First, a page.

Chicago Bears: Offensive Analysis
A buddy of mine and I entered into a Gentleman's Wager (Gibson's is on the line), he predicts the Chicago Bears will go 13-3 this season. Although Jay Cutler thinks the defense was “a Super Bowl Defense” last year, for a team to go 13-3, the offense needs to match or exceed the output of the defense.
Now, past performance is NOT an indicator of future success (that’s your free financial advice), but rear-view window analysis is the best we have. And here’s what we had (offensively) last year...
Offensive Line and Jay Cutler
We’re all aware of the failed pass protection last season (56 sacks, 10.4% adjusted sack rate) but the Bears were not that strong running the ball – scary for a team that is based on pounding the football. Their power rank was dead last in the league (32). Their power success (% of runs on third or fourth down, two yards or less to go, that achieved a first down or touchdown) was 44%, the league average was 62% — d’oh! The Bears were also stuffed (% of runs where the running back is tackled at or behind the line of scrimmage) 25% of the time, the league average was 19%. Their stuffed rank was 30/32. Dissa not good.
For those of you that are not a fan of Cutler, know this: No one in the league, over the past two (2) years, has been sacked more times than Jay Cutler (84x for 545 yards). How can anyone be successful behind an O-Line like that? Running for his life and taking hits has greatly affected his Win Probability:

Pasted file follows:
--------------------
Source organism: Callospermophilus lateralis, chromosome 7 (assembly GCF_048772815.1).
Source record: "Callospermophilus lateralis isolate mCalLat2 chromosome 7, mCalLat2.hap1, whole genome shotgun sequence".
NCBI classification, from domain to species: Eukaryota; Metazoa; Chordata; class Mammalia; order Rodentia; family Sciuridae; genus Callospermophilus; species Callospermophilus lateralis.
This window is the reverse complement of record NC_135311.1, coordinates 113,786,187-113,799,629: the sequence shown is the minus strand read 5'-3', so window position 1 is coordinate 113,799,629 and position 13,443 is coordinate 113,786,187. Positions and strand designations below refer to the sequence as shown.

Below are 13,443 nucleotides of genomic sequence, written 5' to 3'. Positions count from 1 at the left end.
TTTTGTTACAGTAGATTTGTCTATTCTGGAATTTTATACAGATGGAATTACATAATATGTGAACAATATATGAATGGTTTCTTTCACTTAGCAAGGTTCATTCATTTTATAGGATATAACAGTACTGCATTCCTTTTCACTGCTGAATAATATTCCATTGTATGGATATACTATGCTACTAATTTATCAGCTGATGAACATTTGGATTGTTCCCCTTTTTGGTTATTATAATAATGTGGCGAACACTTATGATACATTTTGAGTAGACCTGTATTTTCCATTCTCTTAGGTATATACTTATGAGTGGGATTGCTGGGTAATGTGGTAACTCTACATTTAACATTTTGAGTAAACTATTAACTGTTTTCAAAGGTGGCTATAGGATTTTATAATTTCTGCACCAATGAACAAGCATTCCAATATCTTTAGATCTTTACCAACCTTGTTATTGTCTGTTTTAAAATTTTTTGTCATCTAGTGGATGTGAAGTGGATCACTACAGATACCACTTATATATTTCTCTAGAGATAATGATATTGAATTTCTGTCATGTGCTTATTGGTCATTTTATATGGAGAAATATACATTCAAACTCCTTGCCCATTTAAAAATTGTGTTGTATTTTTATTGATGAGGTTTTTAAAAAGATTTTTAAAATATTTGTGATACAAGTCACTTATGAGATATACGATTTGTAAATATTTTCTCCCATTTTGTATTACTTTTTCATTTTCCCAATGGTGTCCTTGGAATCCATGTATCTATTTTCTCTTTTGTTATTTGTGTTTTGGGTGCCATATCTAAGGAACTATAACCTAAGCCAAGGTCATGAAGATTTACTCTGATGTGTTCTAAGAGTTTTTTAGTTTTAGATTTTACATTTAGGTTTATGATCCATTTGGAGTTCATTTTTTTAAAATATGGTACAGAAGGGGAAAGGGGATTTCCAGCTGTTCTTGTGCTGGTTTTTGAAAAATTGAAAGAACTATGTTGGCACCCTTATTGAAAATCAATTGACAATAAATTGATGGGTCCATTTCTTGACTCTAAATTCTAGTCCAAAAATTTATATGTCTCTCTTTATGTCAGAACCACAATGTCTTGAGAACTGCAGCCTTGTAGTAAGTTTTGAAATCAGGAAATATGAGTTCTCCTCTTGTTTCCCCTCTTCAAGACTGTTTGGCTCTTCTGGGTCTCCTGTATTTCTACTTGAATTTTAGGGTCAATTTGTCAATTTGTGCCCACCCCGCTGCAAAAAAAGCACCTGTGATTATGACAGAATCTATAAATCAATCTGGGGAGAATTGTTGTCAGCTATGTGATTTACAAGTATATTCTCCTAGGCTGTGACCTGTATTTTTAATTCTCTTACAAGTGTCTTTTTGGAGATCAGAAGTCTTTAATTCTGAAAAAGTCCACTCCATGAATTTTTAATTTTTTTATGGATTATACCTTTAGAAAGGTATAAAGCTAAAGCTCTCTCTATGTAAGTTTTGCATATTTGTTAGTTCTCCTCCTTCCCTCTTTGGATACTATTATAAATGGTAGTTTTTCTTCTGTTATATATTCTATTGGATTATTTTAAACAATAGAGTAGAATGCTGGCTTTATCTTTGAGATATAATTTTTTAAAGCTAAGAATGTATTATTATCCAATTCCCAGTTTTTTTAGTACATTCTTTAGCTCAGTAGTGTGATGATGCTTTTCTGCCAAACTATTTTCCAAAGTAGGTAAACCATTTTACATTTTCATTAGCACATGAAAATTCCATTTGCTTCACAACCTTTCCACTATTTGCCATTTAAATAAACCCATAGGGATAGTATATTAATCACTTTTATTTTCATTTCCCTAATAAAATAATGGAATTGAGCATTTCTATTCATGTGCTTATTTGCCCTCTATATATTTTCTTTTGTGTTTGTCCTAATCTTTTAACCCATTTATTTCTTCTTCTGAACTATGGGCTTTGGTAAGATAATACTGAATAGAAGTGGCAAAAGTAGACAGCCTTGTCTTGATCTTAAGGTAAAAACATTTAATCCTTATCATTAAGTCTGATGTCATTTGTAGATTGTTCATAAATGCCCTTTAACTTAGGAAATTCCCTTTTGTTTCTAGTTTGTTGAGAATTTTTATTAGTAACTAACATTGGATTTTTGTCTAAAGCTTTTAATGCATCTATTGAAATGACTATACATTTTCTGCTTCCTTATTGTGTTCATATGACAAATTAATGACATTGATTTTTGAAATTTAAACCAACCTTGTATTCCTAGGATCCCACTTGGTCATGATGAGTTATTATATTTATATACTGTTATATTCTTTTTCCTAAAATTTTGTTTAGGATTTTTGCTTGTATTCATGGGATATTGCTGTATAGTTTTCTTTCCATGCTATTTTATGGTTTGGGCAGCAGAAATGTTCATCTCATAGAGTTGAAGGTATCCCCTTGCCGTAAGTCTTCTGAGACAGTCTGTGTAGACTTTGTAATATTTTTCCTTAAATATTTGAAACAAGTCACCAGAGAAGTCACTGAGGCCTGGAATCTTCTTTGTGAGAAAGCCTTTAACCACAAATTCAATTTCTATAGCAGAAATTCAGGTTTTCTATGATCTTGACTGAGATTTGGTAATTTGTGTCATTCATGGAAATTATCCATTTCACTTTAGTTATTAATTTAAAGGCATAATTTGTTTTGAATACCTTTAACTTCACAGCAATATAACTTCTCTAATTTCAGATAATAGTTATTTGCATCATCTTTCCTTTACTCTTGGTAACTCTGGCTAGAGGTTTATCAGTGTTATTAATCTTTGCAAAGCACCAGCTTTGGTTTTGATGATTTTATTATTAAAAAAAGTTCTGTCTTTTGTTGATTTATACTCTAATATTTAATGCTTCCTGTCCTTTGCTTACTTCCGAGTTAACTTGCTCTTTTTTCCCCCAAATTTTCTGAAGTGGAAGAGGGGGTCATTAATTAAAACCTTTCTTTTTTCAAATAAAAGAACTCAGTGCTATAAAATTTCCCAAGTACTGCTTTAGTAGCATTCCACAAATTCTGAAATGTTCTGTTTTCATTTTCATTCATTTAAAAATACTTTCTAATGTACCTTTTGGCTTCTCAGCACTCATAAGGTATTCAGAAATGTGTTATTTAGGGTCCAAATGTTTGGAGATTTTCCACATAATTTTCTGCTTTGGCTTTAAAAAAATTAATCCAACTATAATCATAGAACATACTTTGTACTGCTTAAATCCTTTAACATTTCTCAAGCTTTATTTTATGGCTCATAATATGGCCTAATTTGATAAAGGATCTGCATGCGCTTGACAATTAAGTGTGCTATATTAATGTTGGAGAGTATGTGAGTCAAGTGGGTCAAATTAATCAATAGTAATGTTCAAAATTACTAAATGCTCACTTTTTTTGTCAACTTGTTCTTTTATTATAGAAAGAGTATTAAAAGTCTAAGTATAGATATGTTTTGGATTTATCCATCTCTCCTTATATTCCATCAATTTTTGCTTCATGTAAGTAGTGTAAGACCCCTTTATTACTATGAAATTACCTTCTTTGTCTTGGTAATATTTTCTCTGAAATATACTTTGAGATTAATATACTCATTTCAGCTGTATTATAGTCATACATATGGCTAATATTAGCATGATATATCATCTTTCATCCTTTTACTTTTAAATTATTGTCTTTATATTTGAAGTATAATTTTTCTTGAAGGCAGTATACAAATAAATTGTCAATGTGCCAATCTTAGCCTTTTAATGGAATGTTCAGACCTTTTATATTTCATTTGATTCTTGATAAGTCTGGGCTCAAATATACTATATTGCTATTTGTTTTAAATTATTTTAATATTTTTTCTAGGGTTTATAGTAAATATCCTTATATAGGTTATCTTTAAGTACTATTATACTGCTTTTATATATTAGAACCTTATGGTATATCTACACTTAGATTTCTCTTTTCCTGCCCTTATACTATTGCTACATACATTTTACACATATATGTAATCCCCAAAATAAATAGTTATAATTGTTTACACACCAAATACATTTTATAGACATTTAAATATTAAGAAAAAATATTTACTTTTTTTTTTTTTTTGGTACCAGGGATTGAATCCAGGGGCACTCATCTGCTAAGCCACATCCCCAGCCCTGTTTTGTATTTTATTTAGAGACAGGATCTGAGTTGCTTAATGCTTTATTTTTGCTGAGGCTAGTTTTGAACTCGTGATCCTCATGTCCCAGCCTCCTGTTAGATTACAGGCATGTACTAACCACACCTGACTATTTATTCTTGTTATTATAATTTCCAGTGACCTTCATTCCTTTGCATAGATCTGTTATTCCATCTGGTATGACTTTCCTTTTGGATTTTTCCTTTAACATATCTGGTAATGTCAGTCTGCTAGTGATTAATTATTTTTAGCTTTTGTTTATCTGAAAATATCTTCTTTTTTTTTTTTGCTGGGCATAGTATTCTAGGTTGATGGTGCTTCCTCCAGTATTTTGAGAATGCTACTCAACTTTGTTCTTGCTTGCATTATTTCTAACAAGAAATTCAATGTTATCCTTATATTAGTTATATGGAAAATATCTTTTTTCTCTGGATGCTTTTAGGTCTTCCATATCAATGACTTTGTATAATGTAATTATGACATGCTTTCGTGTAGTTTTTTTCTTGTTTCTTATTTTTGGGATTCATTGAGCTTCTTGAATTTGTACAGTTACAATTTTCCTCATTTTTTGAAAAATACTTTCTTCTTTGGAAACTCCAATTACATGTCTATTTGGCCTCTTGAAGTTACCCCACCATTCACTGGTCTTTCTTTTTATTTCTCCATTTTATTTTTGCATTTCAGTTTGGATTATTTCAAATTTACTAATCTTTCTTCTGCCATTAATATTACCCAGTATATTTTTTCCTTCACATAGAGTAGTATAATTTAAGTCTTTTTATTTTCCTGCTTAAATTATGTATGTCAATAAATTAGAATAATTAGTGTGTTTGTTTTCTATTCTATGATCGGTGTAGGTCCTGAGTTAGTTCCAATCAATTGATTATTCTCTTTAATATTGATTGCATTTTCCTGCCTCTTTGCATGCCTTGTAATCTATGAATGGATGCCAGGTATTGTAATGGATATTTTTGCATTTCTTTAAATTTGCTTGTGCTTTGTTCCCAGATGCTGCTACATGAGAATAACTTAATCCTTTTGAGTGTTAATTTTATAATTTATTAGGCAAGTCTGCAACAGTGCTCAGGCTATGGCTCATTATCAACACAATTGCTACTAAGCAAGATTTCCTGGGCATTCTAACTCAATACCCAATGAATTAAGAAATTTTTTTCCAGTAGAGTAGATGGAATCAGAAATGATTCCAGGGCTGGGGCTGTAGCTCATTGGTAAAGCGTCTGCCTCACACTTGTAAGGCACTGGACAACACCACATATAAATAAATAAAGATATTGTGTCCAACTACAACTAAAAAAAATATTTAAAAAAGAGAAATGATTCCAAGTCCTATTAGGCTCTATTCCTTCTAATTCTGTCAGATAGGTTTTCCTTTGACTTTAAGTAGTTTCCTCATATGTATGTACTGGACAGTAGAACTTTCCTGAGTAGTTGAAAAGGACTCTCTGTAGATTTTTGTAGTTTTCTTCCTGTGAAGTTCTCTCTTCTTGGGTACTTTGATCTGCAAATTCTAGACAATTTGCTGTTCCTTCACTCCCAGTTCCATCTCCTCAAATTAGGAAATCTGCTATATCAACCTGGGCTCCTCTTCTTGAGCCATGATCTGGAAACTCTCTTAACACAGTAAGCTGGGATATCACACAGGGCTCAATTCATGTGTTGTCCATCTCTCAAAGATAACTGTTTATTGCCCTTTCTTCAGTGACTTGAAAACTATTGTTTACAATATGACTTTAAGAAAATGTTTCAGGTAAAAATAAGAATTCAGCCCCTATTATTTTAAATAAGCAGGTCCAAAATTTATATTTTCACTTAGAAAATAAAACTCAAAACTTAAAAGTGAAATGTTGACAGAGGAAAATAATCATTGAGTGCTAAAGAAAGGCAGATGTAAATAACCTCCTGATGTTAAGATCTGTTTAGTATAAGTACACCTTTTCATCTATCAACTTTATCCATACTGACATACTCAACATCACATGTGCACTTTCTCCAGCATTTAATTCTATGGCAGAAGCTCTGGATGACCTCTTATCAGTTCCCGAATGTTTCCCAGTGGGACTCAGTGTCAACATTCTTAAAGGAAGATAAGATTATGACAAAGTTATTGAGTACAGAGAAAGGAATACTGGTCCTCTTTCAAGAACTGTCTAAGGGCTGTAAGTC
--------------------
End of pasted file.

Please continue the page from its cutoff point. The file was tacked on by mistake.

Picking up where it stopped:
When you think of serviceable wide receivers, the Bears three of Johnny Knox, Earl Bennett, and Devin Hester probably do not come to mind. It’s true, these guys aren’t sexy… BUT Earl Bennet and Johnny Knox are serviceable receivers. Hester, however, is not — his DVOA (defense-adjusted value over average) was -3.2% (this means he was a liability on offense).
The combination of the O-Line problems, Cutler’s decision making, and learning a new offense, Knox, Bennet, and Hester caught for 2071 effective yards. This is the second lowest for Cutler since 2008. This has to get better. Will the Roy Williams signing help? Hopefully. I like how he has played in Martz’s system before and I like his size. He now gives the Bears a receiver that is taller than 6’0” (Williams is 6’3").
Every team in the NFC North has gotten better in the off-season — it no longer is a division of punching bags (Detroit Lions). Green Bay will continue to be an upper-echelon team and the Lions/Vikings have gotten better.Will the addition of Roy Williams, Marion Barber, Chris Spencer, and Amobi Okoye add an additional two wins to the Bears this season? What do you expect Bears fans? Be honest.
I expect a 9-7 season.
And a good meal from Gibson's by Week 8.